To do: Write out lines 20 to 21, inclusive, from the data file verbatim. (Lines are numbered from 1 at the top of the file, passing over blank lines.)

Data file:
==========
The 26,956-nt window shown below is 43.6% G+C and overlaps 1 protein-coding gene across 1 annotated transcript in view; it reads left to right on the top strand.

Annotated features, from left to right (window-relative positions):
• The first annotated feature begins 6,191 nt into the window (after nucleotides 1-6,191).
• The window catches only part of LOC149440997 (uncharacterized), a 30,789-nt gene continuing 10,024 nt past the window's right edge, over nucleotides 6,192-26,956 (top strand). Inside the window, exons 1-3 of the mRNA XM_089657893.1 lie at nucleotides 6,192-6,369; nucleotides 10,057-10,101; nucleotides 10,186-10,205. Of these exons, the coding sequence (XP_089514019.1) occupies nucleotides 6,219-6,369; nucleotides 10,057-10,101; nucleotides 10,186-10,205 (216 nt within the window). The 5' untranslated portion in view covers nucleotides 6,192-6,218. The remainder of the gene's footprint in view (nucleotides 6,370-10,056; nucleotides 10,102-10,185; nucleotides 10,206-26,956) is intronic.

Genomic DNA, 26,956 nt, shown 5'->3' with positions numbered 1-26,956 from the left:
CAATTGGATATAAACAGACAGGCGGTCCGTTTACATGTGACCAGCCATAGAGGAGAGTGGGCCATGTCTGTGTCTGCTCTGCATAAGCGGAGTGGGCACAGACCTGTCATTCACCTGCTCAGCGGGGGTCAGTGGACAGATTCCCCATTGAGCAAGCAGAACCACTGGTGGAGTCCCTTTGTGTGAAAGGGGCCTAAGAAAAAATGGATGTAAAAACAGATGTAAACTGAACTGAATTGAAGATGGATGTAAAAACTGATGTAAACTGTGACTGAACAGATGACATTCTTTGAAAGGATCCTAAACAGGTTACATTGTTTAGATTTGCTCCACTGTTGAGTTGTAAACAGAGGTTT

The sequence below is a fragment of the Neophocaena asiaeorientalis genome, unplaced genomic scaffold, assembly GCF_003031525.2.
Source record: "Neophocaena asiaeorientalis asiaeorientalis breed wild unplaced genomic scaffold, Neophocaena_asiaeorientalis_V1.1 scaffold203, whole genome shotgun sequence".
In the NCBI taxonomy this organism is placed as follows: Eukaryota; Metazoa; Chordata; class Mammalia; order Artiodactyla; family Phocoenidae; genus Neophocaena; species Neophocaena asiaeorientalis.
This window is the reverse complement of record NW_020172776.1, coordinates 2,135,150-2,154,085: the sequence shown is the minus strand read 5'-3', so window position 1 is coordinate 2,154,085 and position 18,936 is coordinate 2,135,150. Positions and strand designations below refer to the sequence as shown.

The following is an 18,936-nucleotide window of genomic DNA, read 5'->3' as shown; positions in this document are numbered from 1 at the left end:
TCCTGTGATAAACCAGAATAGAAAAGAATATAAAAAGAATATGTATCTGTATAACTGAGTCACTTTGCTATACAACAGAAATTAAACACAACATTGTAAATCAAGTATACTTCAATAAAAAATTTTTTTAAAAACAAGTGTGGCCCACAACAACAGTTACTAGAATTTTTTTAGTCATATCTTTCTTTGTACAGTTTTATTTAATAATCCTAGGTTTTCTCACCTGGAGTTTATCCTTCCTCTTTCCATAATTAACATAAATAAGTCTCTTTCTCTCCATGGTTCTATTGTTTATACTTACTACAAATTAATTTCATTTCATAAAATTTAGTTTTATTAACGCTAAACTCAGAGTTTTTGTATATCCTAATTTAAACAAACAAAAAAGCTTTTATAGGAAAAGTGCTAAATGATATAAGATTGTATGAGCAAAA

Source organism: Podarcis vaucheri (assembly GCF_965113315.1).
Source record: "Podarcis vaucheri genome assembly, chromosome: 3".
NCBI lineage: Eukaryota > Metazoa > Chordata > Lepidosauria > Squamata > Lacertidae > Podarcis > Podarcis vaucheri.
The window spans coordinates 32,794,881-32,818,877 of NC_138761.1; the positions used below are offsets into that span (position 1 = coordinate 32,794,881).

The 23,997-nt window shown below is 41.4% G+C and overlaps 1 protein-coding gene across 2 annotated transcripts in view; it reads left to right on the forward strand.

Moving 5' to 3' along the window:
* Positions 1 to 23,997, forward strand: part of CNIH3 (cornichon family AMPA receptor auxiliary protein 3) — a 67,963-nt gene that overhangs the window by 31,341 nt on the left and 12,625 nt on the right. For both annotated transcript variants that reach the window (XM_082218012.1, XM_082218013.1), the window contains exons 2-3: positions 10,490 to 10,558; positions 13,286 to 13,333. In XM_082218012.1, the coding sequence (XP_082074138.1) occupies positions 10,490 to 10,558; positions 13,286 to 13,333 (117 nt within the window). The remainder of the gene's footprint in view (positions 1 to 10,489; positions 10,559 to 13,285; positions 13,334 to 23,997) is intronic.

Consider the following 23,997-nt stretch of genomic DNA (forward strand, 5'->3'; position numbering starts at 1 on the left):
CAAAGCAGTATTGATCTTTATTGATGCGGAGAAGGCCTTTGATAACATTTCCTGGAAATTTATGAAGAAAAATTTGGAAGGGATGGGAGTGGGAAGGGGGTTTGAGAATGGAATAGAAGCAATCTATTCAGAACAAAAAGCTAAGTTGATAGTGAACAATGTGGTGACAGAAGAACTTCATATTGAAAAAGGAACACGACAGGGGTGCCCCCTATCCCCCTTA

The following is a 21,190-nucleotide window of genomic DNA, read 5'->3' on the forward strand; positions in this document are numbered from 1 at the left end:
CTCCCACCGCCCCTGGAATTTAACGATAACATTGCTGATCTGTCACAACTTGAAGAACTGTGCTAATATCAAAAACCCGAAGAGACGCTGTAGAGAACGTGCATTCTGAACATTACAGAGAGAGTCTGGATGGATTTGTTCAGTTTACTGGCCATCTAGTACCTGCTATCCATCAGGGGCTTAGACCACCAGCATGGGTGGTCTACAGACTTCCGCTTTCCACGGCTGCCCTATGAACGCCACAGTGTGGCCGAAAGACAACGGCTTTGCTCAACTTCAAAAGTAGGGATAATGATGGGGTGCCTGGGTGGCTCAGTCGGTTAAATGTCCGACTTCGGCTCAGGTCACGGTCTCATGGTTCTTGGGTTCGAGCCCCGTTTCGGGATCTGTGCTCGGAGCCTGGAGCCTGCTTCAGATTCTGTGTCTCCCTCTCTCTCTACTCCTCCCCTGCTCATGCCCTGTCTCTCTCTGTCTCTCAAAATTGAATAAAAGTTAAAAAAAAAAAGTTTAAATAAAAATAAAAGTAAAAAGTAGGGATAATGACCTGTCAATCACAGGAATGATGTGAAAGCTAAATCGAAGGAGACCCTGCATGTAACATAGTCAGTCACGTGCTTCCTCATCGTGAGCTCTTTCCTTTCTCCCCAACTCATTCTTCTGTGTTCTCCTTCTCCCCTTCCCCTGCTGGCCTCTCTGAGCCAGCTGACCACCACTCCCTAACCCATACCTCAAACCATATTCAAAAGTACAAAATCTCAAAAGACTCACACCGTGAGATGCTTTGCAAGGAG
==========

Consider the following 23,997-nt stretch of genomic DNA (forward strand, 5'->3'; position numbering starts at 1 on the left):
CAAAGCAGTATTGATCTTTATTGATGCGGAGAAGGCCTTTGATAACATTTCCTGGAAATTTATGAAGAAAAATTTGGAAGGGATGGGAGTGGGAAGGGGGTTTGAGAATGGAATAGAAGCAATCTATTCAGAACAAAAAGCTAAGTTGATAGTGAACAATGTGGTGACAGAAGAACTTCATATTGAAAAAGGAACACGACAGGGGTGCCCCCTATCCCCCTTA